Friday, Aug. 24, 2018 | 3:17 p.m.
Nevada’s Democratic senator is joining calls for the Senate to delay the confirmation process for President Donald Trump’s Supreme Court nominee, Brett Kavanaugh.
Sen. Catherine Cortez Masto said she is working to coordinate a meeting with the nominee to ask him about her concerns, especially when it comes to where Kavanaugh stands on the broad powers of the executive branch. Some Democrats recently announced they do not plan to meet with Kavanaugh over Trump’s ties to people in high-profile court cases this week.
“Should we be delaying this to flesh this out a little bit more, to figure out how this plays out over the next couple of months, absolutely, I think there’s reason for that as well,” said Cortez Masto during a visit today to Nellis Air Force Base. “But at the end of the day, as we move forward, I still want the opportunity to sit and talk with Kavanaugh and ask him these questions point blank to see how he responds.”
Former Trump campaign chairman Paul Manafort was convicted in a tax fraud case and lawyer Michael Cohen took a plea deal in a case involving hush money paid to women who said they had sex with Trump. Cohen said in his plea agreement that Trump directed him to make the payments, raising questions about possible violations of campaign finance law.
Cortez Masto said she understands that some of her colleagues, including Hawaii Sen. Mazie K. Hirono and Massachusetts Sen. Edward J. Markey, no longer want to sit down with Kavanaugh, but that she wants to see firsthand how he responds to questions.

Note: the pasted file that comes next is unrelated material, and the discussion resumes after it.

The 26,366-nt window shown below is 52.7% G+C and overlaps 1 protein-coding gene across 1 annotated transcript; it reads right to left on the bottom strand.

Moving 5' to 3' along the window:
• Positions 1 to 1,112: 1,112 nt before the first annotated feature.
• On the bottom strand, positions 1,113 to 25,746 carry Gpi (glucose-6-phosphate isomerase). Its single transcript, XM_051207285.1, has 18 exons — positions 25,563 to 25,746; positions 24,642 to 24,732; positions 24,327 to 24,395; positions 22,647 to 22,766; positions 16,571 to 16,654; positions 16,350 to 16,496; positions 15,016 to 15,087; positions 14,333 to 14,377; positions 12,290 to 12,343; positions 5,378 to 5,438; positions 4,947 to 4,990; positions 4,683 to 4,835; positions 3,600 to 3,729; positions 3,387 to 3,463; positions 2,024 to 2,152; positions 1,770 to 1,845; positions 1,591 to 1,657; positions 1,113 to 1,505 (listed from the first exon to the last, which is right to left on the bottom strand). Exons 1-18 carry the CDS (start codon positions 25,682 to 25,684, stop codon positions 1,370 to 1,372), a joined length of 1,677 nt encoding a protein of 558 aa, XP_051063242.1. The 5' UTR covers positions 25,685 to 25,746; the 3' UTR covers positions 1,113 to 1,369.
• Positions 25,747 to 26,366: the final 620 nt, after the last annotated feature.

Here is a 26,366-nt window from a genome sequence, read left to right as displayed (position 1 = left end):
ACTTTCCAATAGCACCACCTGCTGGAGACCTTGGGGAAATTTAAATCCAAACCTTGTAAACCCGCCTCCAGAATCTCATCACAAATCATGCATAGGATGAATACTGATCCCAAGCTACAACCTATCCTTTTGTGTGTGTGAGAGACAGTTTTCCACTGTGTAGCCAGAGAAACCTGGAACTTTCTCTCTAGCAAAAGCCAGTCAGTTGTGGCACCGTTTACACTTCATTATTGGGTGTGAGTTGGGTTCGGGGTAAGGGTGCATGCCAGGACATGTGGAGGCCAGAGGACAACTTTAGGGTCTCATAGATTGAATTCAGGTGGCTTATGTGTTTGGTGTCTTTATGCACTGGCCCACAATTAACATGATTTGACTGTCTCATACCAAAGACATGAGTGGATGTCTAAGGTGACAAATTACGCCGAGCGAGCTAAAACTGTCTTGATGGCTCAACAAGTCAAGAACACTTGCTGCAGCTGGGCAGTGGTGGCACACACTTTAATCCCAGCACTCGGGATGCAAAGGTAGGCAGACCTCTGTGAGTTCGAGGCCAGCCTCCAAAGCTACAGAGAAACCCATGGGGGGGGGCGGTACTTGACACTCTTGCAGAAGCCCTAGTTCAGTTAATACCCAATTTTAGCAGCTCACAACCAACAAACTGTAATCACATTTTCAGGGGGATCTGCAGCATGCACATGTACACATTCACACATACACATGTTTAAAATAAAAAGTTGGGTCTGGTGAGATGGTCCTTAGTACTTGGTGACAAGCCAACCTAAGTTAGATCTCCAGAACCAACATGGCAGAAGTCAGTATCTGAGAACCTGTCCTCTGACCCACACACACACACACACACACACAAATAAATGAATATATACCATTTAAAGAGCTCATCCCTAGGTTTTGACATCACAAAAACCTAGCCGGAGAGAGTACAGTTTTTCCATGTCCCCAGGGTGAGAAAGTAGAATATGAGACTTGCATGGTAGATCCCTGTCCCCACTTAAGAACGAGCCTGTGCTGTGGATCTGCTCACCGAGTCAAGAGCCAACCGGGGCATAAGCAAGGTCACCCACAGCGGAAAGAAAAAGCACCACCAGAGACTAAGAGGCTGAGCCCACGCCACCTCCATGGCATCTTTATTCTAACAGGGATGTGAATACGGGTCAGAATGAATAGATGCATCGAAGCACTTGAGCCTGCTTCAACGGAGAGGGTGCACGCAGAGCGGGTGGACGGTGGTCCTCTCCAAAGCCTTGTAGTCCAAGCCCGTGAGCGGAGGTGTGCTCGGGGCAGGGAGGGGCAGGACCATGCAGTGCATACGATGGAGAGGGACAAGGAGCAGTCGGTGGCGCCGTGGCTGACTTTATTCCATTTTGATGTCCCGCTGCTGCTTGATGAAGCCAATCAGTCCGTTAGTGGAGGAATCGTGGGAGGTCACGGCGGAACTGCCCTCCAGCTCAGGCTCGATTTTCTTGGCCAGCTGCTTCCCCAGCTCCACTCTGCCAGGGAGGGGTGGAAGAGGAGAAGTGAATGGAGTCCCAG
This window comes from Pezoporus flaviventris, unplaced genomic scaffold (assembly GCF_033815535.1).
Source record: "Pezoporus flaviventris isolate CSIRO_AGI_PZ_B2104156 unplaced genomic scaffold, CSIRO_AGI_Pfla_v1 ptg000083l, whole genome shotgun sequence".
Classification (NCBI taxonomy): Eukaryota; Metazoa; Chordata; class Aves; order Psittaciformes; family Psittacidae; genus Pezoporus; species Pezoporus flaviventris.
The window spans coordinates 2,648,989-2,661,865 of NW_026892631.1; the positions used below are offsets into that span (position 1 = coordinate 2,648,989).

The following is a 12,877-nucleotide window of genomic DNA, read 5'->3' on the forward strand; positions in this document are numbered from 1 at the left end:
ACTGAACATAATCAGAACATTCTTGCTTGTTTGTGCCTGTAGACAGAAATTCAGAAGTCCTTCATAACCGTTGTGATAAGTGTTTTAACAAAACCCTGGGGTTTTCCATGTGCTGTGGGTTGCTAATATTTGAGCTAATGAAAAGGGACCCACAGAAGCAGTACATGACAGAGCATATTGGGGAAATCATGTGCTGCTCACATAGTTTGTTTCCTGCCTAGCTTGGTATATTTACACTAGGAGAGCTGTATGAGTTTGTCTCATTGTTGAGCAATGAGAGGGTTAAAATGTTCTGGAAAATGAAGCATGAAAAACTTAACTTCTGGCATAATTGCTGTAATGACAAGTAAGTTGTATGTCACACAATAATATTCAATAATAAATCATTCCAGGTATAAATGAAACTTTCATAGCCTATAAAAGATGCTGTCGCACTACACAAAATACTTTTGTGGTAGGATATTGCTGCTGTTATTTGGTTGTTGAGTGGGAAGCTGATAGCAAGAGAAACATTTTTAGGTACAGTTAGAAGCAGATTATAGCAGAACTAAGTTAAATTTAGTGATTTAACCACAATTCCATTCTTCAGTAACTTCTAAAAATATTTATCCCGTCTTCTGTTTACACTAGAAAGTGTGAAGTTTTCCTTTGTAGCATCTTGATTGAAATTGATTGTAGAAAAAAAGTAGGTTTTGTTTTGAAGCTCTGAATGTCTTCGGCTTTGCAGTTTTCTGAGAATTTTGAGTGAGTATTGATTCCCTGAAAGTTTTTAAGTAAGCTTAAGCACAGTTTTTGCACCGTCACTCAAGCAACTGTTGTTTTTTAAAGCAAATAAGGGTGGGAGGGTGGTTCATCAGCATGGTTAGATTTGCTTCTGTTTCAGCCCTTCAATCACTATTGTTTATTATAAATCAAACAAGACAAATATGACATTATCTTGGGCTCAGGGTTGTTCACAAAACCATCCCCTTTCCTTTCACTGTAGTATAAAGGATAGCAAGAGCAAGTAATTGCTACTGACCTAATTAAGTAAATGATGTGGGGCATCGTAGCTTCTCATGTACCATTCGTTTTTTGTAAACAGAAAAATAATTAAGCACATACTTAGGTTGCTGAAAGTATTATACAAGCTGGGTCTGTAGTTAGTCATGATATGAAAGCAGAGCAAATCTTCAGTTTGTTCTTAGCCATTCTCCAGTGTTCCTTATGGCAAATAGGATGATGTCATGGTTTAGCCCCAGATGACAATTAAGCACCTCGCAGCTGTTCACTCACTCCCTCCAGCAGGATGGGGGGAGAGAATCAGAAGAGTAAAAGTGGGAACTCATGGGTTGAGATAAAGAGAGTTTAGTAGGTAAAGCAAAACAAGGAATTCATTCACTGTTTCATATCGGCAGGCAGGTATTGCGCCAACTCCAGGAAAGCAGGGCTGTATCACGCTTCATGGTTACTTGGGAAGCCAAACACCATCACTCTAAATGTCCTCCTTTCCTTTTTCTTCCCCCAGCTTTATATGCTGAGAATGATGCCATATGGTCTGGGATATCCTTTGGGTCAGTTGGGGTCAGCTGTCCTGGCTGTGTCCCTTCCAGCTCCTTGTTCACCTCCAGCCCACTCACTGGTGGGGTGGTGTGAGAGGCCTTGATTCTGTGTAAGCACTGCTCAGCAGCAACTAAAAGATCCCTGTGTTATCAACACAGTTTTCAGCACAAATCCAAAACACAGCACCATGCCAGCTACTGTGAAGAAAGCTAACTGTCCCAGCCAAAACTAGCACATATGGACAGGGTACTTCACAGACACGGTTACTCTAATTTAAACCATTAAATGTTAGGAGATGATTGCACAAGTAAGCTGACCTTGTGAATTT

“If (Trump’s) in a position to literally appoint somebody to the United States Supreme Court that’s going to look with favor upon him and his actions, I have concerns about that,” she said.
Republican Sen. Dean Heller’s office has not responded to a request for comment on the Manafort conviction and Cohen plea. Heller said in a July statement that Kavanaugh “has a record of adherence to the Constitution and has demonstrated a commitment to interpreting the law – not making it.”
Cortez Masto, who was at Nellis to talk about a bill she helped introduce to boost oversight in military housing contracts and tour a 97 percent full military housing complex with 1,180 units, said it’s important to protect the integrity and independence of special counsel Robert Mueller’s investigation. She said the investigation has helped bring to light the actions of Cohen and Manafort as well as Russian nationals who have been indicted over suspicions of interference related to party-level data in the 2016 election.
“He needs to be able to finish his job for the sake of our Democracy in particular, to figure out what really happened, why Russia was interfering with our election process, who was involved with it, and then holding them accountable,” she said, noting that she’s been part of bipartisan committee work to consider further sanctions against Russia.
In addition to the $380 million going to states to shore up election infrastructure and new training that includes federal, state and local officials, Cortez Masto said Congress needs to pass the Secure Elections Act, a bipartisan bill that directed the Department of Homeland Security to set up guidelines for testing and auditing election systems, among other provisions. The bill was recently delayed in the Senate.
She also said five states without a paper trail of votes cast in an election need to develop that system, like Nevada has. Cortez Masto said officials need to improve auditing, which can use that paper trail to verify election results.
“I also know the challenge in our rural communities, the resource challenge,” Cortez Masto said. “That’s why there is a role for Congress to play in appropriating additional dollars based on the needs that are out there so that we can protect our election process.”